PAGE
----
Image caption: Seeing Double – Future Martian Sisters. NASA just announced plans to build and launch a new Mars science robotic rover in 2020 based on the design of the tremendously successful Curiosity rover which touched down safely inside Gale Crater on Aug. 6, 2012. This mosaic illustrates an imaginary Red Planet get-together of Curiosity and her yet to be constructed Martian sister. Credit: NASA/JPL-Caltech/MSSS/Ken Kremer

Curiosity Gets a Sister – What Should She Do? Scientists Speak

by KEN KREMER on DECEMBER 9, 2012

Curiosity will apparently get a sister after all and she’ll be born in 2020 – rising from the ashes of a near death experience.

The good news concerning approval of a future NASA Mars rover was announced this week by John Grunsfeld, NASA Associate Administrator for the Science Mission Directorate at NASA HQ, at the 2012 annual meeting of the AGU (American Geophysical Union) held in San Francisco.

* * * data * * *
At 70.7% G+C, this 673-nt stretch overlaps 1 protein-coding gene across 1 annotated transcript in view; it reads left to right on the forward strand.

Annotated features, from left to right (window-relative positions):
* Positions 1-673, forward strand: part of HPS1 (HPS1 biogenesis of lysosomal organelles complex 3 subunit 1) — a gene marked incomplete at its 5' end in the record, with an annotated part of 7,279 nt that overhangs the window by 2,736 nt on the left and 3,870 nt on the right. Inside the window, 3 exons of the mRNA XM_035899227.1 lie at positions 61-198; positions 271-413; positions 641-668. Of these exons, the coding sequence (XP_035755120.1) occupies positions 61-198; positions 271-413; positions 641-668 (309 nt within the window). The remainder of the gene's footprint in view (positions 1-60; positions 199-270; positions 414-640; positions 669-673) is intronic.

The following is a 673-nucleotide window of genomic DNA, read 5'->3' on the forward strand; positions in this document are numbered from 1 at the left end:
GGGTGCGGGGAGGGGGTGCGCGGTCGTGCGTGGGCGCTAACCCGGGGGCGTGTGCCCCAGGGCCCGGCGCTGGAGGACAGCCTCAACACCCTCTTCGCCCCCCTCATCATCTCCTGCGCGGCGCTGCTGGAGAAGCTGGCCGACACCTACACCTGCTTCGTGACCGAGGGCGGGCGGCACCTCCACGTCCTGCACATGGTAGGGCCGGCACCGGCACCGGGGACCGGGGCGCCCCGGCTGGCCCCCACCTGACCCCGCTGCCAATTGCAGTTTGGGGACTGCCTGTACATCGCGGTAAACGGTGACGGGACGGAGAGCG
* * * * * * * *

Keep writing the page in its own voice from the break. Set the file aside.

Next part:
What should Curiosity’s younger sister do? There are a multitude of great ideas, but a paucity of money in these very tough budget times – foremost among them is to gather and return the first ever Martian soil samples to Earth. What should the science goals be especially with regards to sample cache/return?

So, I asked these questions to Grunsfeld and leading Mars scientists, including Steve Squyres and Ray Arvidson, the science team leaders of NASA’s wildly successful Spirit and Opportunity Mars Exploration Rovers (MER). Opportunity is nearing the 9th anniversary of her Red Planet touchdown – and is exploring the most scientifically bountiful terrain yet of her entire mission at this very moment.

The design for the new Mars rover, let’s call it MSL 2, will be largely based on NASA’s hugely successful Curiosity Mars Science Laboratory (MSL) rover and the breathtaking rocket powered ‘Sky Crane’ landing architecture she so elegantly employed for touchdown barely 4 months ago on Aug. 6, 2012.

Grunsfeld and the researchers weighed in to Universe Today with their thoughts on this – “Will the 2020 Mars rover be focused on astrobiology and the search for life? Or, other goals like sample return or future human visits?”

Read more: Curiosity Gets a Sister – What Should She Do? Scientists Speak — Universe Today.

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